Rather than following the current convention of brooding immortals, Susan gives us a zany family of middle-aged and elderly women suddenly returned to the prime of their youth (albeit an undead youth), with the bonuses of being gorgeous vampires. Rather than whining about it, they glory in it, but their outrageous behavior has not gone unnoticed. There's hierarchy and rules for paranormal beings, and as the girls have been adjusting to their undead lives, they've tromped their stiletto heels all over them, and unfortunately, the Lords of the Undead are not the forgive nor the forget type.
As someone who's overdosed on the vampiric saturation of the entertainment industry, I was hesitant to give this a shot despite recommendations from friends, but I'm very glad I did because Susan has breathed freshness into genre that needed it badly.
Highly recommended for fans of Charlaine Harris's "Sookie Stackhouse" novels, and Christopher Moore's BLOODSUCKING FIENDS, or basically any of his work. (less)
Initially, I had a great deal of trouble writing a review for this work. Why? Because it’s not much like what’s currently all the rage, though ironica...moreInitially, I had a great deal of trouble writing a review for this work. Why? Because it’s not much like what’s currently all the rage, though ironically, it actually is what some declare the work of others to be: gritty and grim. You see even though the many current fantasy novels are called grim, or grim-dark, gritty or another adjective to that effect, those novels often spend plenty of time inside a character's head so you get to understand them (See the works of: Joe Abercrombie and Mark Lawrence) and empathize if not agree or approve of what they are doing. In contrast, this collection utilizes the 3rd person objective POV so you are essentially viewing this as you would a movie; thus bonding with the protagonists is unlikely, especially since the protagonists, Horsa (somewhat Viking) and Artemo (somewhat Macedonian) the characters are not “heroic” in the current sense of the world. In this world, villains and heroes sometimes have admirable goals but deplorable tactics and vice versa. Or their goals are strictly mercenary, which is fitting because the protagonists are often mercenaries. The protagonists aren’t cruel or evil, but they aren’t diving into danger because “it’s the right thing to do.”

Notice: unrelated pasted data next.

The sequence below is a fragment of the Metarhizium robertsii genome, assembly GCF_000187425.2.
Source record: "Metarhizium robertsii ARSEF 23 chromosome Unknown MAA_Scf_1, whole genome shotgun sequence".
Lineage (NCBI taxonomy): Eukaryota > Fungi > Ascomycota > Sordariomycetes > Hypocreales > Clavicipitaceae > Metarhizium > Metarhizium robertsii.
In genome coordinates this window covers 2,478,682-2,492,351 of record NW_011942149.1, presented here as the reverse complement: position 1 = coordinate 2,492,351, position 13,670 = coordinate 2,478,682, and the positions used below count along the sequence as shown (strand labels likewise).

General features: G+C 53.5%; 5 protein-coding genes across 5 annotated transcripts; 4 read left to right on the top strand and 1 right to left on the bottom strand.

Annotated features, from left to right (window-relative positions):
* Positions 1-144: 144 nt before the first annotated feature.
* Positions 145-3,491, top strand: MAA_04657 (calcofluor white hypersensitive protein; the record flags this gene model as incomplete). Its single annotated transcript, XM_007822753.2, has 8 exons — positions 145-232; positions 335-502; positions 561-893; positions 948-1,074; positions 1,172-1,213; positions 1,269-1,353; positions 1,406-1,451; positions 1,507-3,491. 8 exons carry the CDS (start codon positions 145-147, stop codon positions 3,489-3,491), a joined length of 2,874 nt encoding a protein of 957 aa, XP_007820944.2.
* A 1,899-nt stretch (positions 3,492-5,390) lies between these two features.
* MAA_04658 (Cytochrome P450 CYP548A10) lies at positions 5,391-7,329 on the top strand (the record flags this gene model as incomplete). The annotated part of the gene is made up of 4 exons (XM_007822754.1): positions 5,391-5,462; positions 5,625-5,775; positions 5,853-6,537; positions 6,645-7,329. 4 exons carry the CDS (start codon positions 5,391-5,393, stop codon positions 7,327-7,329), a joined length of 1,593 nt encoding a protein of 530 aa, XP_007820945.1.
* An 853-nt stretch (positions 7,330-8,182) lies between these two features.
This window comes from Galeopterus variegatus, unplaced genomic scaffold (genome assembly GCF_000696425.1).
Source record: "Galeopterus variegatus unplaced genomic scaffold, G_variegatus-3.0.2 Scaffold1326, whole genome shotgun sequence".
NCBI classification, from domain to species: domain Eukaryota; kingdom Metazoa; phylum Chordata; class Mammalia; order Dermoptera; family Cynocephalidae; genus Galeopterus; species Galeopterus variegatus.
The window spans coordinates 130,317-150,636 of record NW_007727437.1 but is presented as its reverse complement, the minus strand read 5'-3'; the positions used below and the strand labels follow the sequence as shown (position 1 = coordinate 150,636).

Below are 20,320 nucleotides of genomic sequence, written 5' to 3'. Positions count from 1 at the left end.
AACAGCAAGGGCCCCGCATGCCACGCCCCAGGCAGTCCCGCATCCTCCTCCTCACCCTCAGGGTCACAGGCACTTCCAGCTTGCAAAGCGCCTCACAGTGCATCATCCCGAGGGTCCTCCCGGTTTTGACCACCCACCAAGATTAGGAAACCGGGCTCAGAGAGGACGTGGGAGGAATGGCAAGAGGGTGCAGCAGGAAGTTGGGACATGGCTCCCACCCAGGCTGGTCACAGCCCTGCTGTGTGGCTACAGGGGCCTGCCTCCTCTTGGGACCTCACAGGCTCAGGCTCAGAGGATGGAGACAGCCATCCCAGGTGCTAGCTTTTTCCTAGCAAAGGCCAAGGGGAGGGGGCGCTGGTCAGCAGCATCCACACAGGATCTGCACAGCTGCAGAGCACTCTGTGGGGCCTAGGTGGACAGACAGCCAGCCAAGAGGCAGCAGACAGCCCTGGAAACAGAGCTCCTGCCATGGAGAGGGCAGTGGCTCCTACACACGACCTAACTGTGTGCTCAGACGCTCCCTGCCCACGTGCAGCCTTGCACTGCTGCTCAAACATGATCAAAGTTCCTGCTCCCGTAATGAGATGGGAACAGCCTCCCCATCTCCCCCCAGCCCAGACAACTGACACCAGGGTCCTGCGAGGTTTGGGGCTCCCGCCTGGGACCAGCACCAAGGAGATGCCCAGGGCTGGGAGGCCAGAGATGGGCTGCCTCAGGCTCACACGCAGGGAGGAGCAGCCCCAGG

Reading all that may make you believe I disliked this collection, but in fact I enjoyed it immensely! I took the author at his word in (see blurb) and adjusted my expectations. All of the fights (be they street brawls or great battles) are extraordinarily well done as you get the bird’s eye view as well as the man in the muck view. The tactics are interesting and feel solidly real replete with surprises and setbacks. The politics and strategies are fascinating and there is always something happening. As long as your expectations are to follow the surprisingly compelling gritty adventures of some clever and brave men from a camera’s eye view, you will thoroughly enjoy this collection and be eager for more from this author as I am. (less)